With a population of 140 million, the Federal Republic of Nigeria is the tenth most populous country in the world, and the most populous African nation on earth. Nigeria’s territory of 923.7 thousand square kilometres, amounts to less than 3% of the total territory of the African continent. But, it has within it, up to 25% of the continent’s total population.
This position of Nigeria in Africa’s has global significance, because, in both territory and population, Africa is the second largest continent on earth, after Asia, although the Euro-centric maps we use cover this fact up by exaggerating the size of Europe and reducing the size of Africa. The hard fact of the matter is that the African continent covers 30.3milion square kilometres, amounting to 20.3% of the land surface of the earth.
In comparison, Europe covers only 9.9 million square kilometres of the surface of the earth, amounting to only 6.7% of the land surface. Africa has a population, which, in spite of the ravages of poverty and disease, is heading towards one billion, by the beginning of the next decade.
This high level of concentration of Africa’s population in this small corner of Africa, now known as the Federal Republic of Nigeria, has persisted over the centuries, in spite of the heavy loss of population the area suffered as a result of the Atlantic and Trans - Saharan slave trades, and substantial emigration from Nigeria to other parts of West.
For the last five years the two major tasks facing the people and governments of this huge, diverse and complex polity, in which we are holding this conference, have, been the revival of the country’s economy and the building the public institutions for sustaining and developing a democratic system of government. These are at the core of the current stage of nation-building in the Federal Republic of Nigeria.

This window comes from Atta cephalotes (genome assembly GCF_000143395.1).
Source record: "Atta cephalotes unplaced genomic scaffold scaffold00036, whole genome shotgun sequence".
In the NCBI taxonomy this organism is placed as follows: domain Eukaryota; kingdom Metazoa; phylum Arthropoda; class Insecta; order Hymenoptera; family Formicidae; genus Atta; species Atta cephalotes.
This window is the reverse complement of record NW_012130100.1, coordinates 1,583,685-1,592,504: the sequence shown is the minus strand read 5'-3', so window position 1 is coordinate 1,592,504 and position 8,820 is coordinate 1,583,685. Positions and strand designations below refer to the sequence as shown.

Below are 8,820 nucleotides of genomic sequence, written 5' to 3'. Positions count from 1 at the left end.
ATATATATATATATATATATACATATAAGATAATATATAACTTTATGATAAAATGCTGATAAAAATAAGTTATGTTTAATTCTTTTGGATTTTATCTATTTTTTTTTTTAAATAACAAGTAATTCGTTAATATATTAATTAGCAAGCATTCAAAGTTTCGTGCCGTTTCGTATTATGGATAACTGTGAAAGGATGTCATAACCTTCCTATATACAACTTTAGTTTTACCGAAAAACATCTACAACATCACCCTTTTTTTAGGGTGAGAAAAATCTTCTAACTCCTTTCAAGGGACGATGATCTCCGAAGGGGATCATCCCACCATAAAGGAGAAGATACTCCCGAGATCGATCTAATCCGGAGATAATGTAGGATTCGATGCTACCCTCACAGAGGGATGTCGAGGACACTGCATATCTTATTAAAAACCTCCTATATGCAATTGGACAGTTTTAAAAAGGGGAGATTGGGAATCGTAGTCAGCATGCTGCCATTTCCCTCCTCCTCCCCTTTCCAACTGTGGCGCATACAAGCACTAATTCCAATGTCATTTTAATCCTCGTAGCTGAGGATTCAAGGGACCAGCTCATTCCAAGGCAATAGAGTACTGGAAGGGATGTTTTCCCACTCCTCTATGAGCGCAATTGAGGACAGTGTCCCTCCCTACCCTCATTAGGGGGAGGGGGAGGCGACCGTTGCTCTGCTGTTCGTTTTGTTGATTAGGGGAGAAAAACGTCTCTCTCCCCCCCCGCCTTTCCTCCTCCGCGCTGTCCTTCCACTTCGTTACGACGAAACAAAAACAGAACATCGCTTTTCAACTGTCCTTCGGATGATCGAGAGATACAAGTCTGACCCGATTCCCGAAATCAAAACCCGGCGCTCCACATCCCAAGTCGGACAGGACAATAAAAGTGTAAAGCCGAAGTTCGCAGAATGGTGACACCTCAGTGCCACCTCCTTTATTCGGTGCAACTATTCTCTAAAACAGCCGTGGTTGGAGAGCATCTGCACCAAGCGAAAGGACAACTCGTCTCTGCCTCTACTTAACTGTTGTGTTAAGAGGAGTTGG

But, putting a battered, dependent, economy on .the path of sustained growth and establishing a democracy on firm foundations of solid and accountable public institutions, after years of unaccountable military dictatorships, are not easy tasks for anyone, under any circumstances. These are, however, not impossible tasks. They can be tackled and successfully accomplished as has been done in the past and others are doing in other parts of the world. For a country with, Nigeria’s vast human and natural resources, the yearnings of all its people for, peace, security, harmony, employment and for better living conditions, and a five-year stretch of high, windfall, earnings from its major exports, giving, unprecedented, and persistently, massive revenue monthly flow into the treasuries of all its three tiers of government, the basic economic and social conditions, have been, and are, favourable. But, those elected to head the governments at all levels in this polity, have, after five years in power, failed to give the leadership required to put the country on the path to sustained economic recovery and build up and strengthen the public institutions for enduring democratic, civilian, rule. They have failed to face up to the task of nation-building and develop the public institutions, and the public commitment and public projects for national development required